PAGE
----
Using the Involvement Factor

Many educators wonder— why the push for 1-to-1 technology? Sure, it’s worth implementing once a week, but isn’t this level of computer involvement expensive and unfamiliar? This might be the case, but it’s no challenge in the face of a school’s return on investment for educational technology incorporation.

The Learning Pyramid, a guiding tool for teaching excellence, displays several factors as indication of study retention.


Traditional teaching methods included a heavy focus on lecture and demonstration versus a great involvement factor. Studies now show that lecture alone is hardly sufficient for success. If you believe that teaching and simply assigning take-home work is the solution, you’re also missing valuable puzzle pieces.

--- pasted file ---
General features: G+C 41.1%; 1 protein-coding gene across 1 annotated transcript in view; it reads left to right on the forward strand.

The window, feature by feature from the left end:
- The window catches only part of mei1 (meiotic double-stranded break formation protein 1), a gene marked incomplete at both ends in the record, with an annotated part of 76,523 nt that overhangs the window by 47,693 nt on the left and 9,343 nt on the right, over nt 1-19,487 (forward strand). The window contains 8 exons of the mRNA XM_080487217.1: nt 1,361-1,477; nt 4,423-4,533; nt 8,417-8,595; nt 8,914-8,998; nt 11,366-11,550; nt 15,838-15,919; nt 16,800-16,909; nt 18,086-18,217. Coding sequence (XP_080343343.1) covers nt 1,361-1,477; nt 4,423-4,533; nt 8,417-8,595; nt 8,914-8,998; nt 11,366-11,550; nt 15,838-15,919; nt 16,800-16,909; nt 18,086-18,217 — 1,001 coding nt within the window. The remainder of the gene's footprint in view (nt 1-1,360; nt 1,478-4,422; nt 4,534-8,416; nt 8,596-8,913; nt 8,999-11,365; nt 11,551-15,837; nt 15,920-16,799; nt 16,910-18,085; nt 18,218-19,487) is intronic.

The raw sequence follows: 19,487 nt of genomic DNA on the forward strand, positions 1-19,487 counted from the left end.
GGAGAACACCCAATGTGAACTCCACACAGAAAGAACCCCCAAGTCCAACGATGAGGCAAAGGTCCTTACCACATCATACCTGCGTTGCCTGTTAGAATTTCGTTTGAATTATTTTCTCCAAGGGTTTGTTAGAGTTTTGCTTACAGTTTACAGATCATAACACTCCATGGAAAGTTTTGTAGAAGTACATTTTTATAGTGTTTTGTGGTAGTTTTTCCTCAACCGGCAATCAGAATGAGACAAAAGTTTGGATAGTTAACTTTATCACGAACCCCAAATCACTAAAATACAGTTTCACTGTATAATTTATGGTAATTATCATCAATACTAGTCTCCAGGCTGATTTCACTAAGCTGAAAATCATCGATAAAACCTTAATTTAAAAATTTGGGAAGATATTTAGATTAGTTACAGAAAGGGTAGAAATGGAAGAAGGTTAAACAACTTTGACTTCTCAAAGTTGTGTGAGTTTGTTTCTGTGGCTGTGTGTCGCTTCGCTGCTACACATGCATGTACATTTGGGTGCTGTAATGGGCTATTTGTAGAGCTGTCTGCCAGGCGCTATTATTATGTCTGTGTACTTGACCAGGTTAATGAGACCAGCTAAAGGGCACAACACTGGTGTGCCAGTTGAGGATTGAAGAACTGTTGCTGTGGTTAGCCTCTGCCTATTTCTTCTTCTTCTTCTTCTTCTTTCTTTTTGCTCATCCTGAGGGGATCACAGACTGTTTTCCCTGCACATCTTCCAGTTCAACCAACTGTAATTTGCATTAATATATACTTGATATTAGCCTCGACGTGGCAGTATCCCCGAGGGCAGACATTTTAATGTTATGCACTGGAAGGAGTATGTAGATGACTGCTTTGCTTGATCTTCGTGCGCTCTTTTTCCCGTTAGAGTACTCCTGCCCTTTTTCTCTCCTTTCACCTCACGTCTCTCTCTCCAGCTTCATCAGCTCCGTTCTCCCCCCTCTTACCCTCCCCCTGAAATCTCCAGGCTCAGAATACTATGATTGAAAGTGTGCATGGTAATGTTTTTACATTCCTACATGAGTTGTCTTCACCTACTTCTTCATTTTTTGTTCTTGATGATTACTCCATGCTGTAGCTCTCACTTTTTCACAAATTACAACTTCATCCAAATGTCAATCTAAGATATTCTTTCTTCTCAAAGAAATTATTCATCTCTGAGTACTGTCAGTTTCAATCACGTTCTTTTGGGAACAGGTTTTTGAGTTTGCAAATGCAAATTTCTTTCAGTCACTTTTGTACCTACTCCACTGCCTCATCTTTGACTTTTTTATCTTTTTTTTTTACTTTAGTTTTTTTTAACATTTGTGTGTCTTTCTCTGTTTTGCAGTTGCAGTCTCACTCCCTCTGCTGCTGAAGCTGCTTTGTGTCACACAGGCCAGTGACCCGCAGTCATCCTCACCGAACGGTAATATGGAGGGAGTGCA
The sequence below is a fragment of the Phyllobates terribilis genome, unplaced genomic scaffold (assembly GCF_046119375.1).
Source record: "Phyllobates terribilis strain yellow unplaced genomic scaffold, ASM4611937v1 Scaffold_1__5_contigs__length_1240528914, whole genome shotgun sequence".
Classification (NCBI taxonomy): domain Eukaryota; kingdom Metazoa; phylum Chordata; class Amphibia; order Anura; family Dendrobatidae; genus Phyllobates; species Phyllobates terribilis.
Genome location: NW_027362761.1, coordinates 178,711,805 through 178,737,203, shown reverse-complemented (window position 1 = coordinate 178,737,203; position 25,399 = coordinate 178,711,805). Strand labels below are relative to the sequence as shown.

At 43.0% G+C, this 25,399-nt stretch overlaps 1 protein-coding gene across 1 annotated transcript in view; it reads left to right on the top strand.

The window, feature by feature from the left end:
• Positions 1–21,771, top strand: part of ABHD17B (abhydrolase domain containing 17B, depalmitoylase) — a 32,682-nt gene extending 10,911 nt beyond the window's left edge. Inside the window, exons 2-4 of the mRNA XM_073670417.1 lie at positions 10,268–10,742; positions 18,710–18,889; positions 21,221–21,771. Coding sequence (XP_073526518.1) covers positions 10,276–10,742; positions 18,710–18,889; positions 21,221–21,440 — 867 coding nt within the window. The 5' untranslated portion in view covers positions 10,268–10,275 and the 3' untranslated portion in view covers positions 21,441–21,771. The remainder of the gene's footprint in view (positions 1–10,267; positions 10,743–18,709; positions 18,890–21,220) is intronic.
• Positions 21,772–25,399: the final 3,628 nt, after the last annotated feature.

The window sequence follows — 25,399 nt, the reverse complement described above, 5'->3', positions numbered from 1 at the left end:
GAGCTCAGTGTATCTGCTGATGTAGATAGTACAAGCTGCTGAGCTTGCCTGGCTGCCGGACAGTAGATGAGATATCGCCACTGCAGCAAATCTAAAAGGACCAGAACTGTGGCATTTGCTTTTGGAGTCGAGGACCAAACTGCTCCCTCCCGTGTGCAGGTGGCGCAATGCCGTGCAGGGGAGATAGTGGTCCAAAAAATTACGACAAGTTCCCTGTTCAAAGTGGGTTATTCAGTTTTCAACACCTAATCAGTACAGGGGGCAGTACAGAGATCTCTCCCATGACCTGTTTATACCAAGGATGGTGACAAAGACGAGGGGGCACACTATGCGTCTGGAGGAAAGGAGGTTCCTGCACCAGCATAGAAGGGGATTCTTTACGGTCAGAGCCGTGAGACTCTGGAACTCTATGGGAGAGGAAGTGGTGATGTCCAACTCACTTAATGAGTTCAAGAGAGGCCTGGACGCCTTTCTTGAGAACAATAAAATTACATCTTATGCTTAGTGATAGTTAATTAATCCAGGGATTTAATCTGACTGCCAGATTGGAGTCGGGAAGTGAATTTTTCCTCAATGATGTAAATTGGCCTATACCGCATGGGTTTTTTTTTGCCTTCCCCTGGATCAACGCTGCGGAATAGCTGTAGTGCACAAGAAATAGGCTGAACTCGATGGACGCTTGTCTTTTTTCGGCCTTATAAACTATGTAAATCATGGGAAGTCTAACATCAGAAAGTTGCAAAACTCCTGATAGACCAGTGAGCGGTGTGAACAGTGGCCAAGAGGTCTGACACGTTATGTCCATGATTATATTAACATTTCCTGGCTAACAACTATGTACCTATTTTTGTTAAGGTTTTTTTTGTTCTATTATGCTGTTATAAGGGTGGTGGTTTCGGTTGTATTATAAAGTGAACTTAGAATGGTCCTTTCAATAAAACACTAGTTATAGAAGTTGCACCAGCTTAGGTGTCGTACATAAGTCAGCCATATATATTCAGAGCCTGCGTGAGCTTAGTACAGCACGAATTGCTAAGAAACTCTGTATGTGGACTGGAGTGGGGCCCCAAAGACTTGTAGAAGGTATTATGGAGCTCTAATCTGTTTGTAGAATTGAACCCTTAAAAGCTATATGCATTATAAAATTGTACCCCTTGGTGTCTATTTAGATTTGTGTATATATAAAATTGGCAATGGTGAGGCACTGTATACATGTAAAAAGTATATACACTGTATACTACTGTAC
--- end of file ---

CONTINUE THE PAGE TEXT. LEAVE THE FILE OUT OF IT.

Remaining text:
While lecture and reading components only hold 10 percent of retention, they are a 10-percent critical factor to student success. Just as you would never encourage your students to give 70 percent effort in his/her studies, you would also hold your teaching standards to the same expectation.

The most efficient way to implement interactivity (group discussion, practice by doing, projects and group work) is by introducing technology to the classroom. Flip your classroom, encourage students to explore and pursue rather than passively absorb.

Albert Einstein once said, “If you can’t explain it simply, you don’t understand it well enough.” The goal of teaching our students is equipping them with the tools they need to implement and share these lessons with others. The best way to achieve full retention is to combine all learning efforts, infusing them in the technological setting current students are accustomed to.

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